Surprise of the week: the club of African presidents (aka the African Union) has held a special meeting and declared that African presidents should be immune from prosecution for genocide, crimes against humanity and war crimes while they are in office.
The media spotlight on the Arab world shifts focus almost every month: counterrevolution in Egypt, civil war in Syria, an American raid in Libya ... It rarely stays on Iraq for long, because the violence there has been going on so long that it has become part of the scenery. But just be patient a little longer.
A salient feature of American ''exceptionalism'' is the belief that the United States can never be ordinary. If it is not the best, then it must be the worst. If it is not destined to dominate the world forever, then it is doomed to decline and decay.
When Iran's new president, Hassan Rouhani, arrived home from the United Nations General Assembly meeting last Friday, demonstrators at Teheran airport threw eggs, shoes and stones.
Two governments did bold, brave things last week.
Campaign strategist James Carville coined the phrase ''It's the economy, stupid'' to focus the attention of campaign workers on the one key issue that would get Bill Clinton elected president in the 1992 US election.
It was already looking likely President Bashar al-Assad's regime would survive - it has had the upper hand militarily in the Syrian civil war for at least six months now - but the events of the past two weeks have made it virtually certain.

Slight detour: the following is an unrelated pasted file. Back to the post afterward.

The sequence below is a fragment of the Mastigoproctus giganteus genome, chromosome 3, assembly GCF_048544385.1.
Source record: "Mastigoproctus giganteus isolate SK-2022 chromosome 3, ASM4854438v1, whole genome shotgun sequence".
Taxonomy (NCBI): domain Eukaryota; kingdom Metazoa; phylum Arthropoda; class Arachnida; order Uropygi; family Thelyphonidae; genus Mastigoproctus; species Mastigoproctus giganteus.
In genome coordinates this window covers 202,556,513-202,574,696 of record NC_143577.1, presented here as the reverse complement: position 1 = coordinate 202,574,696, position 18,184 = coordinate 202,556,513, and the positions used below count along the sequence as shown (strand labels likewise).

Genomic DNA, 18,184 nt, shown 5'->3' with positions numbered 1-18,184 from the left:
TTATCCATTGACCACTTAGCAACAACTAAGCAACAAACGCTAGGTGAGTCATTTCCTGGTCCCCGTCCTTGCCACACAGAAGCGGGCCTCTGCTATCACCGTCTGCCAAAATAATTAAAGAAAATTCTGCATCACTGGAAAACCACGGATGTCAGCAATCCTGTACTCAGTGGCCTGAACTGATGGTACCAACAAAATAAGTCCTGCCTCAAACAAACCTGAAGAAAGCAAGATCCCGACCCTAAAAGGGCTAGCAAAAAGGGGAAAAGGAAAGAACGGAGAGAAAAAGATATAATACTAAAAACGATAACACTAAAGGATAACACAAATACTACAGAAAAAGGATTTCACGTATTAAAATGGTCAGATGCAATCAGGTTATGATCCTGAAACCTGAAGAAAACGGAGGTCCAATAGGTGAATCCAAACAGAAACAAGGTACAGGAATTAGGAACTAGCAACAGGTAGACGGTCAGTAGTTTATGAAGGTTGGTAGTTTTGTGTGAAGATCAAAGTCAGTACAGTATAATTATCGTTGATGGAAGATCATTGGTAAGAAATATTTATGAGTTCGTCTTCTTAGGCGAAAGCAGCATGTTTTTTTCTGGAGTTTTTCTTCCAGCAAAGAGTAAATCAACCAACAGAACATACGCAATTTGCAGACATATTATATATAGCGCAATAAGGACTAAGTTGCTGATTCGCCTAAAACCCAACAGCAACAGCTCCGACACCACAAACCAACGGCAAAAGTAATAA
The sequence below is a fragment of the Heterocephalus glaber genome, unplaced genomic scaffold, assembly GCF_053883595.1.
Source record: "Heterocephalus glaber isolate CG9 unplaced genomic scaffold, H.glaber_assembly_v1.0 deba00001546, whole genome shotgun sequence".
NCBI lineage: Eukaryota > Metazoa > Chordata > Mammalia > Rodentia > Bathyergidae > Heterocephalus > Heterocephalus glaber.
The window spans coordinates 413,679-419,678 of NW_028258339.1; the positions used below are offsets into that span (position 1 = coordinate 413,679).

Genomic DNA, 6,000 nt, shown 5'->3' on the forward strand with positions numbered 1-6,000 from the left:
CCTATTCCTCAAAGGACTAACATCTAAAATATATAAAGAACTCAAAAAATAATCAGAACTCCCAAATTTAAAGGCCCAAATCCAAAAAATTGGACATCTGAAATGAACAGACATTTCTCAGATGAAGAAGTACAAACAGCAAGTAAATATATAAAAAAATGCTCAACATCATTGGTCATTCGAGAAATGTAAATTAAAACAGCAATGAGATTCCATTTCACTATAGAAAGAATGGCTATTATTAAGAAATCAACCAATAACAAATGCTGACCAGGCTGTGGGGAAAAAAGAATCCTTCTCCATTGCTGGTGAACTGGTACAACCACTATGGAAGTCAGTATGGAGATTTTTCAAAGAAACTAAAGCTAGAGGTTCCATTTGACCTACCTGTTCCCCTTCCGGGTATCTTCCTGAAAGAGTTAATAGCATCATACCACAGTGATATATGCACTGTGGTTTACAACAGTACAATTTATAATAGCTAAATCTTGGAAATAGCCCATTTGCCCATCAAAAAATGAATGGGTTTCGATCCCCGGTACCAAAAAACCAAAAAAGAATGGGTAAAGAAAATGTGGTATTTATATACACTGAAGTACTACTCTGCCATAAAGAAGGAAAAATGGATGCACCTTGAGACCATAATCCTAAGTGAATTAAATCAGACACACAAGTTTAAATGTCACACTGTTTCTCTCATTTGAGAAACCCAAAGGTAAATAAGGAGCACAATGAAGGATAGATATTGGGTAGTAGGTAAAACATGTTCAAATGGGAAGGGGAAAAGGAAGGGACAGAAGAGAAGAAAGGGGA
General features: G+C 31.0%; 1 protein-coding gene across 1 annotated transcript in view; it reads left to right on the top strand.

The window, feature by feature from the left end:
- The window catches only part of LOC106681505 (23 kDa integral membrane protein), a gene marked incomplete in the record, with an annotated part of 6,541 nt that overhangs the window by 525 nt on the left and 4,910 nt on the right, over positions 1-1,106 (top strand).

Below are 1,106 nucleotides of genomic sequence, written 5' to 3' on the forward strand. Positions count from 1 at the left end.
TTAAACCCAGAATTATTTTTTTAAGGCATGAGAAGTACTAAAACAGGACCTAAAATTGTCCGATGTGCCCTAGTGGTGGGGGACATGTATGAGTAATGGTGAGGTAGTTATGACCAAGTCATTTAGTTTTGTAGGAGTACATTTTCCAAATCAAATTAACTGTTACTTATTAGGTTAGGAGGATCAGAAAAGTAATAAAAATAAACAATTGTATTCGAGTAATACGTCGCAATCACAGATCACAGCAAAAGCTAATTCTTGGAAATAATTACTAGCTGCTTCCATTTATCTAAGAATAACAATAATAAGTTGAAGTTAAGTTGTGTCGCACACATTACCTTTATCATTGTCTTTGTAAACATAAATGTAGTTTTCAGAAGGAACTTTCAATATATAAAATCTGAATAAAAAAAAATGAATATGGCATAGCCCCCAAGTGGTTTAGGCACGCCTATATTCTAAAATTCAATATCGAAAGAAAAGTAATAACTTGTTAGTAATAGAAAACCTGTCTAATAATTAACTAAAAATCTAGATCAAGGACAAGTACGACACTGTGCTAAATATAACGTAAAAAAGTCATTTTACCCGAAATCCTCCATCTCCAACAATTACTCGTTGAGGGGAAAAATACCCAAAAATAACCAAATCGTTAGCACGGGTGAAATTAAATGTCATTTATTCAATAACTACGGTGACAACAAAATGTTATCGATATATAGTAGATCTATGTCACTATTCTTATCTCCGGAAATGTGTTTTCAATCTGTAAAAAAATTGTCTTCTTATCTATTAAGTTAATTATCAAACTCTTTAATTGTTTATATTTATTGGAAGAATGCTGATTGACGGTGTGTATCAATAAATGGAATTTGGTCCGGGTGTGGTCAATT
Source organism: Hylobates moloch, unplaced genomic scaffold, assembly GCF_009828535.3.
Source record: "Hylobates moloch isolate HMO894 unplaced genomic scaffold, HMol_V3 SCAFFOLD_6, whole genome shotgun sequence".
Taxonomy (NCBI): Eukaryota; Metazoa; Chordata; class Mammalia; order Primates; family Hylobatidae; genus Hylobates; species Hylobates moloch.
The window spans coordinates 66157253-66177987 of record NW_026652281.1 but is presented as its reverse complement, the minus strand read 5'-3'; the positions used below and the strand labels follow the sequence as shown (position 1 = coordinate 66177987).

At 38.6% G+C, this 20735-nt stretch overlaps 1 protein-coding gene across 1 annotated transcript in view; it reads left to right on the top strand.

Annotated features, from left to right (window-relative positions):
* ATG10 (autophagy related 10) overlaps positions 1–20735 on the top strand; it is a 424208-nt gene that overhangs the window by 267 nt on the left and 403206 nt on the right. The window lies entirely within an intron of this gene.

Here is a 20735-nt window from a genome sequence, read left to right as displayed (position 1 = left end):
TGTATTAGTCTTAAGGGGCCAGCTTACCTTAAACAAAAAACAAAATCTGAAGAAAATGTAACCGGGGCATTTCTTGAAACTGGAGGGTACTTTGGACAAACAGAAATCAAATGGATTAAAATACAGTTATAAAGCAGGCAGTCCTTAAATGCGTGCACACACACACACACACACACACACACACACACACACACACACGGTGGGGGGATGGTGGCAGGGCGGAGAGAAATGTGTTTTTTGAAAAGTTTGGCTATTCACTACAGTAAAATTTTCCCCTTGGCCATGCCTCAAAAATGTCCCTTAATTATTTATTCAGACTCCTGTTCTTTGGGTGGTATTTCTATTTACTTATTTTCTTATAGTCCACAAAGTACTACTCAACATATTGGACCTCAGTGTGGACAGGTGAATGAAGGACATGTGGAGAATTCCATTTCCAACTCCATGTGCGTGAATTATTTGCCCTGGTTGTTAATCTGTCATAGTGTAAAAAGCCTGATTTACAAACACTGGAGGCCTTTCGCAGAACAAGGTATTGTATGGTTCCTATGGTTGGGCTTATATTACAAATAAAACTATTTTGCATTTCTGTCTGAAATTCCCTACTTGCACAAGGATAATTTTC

It's not a question of whether ''Mutti'' (Mum) will still be in power after the German election this Sunday.
Last May, with considerable trepidation, I wrote an article about what seemed to be extraordinarily high rates of rape in Africa.
When someone pulls a rabbit out of a hat, it's natural to be suspicious. Magicians are professionals in deceit - and so are diplomats. But sometimes the rabbit is real.
''Each time one of us thinks 'I'll just stand aside and things will happen without me and I'll wait', then he is helping this disgusting feudal system that sits like a spider in the Kremlin,'' said Alexei Navalny, often billed as Russia's top opposition leader, as he sat in a courtroom in Kirov in July awaiting conviction on embezzlement charges.
''Fool me once, shame on you; fool me twice, shame on me'' - so the British Parliament decided it didn't want to be shamed by following another prime minister into another unwinnable war on the basis, yet again, of shoddy intelligence reports.
Over the past two weeks we have seen the following computer system crashes:
A dilemma is by its very nature a choice between evils, and that is what now faces other countries over the use of poison gas in Syria. All the options may be ''on the table'', but none of them are good.
"The world has failed us,'' said Ecuador's President Rafael Correa.
It's a silly question, obviously, but it still has to be asked.
The Australian boat people are getting to be a problem.
Edward Snowden is safe from American ''justice'' for the moment, and he will certainly go down as the most effective whistle-blower in history.
The most important hamburger in the history of the world was cooked (but only half-eaten) in London on Monday.
''I will not go into exile like Bettino Craxi was forced to,'' Italy's former prime minister Silvio Berlusconi said, as he awaited the outcome of his final appeal against a four-year prison sentence for tax fraud.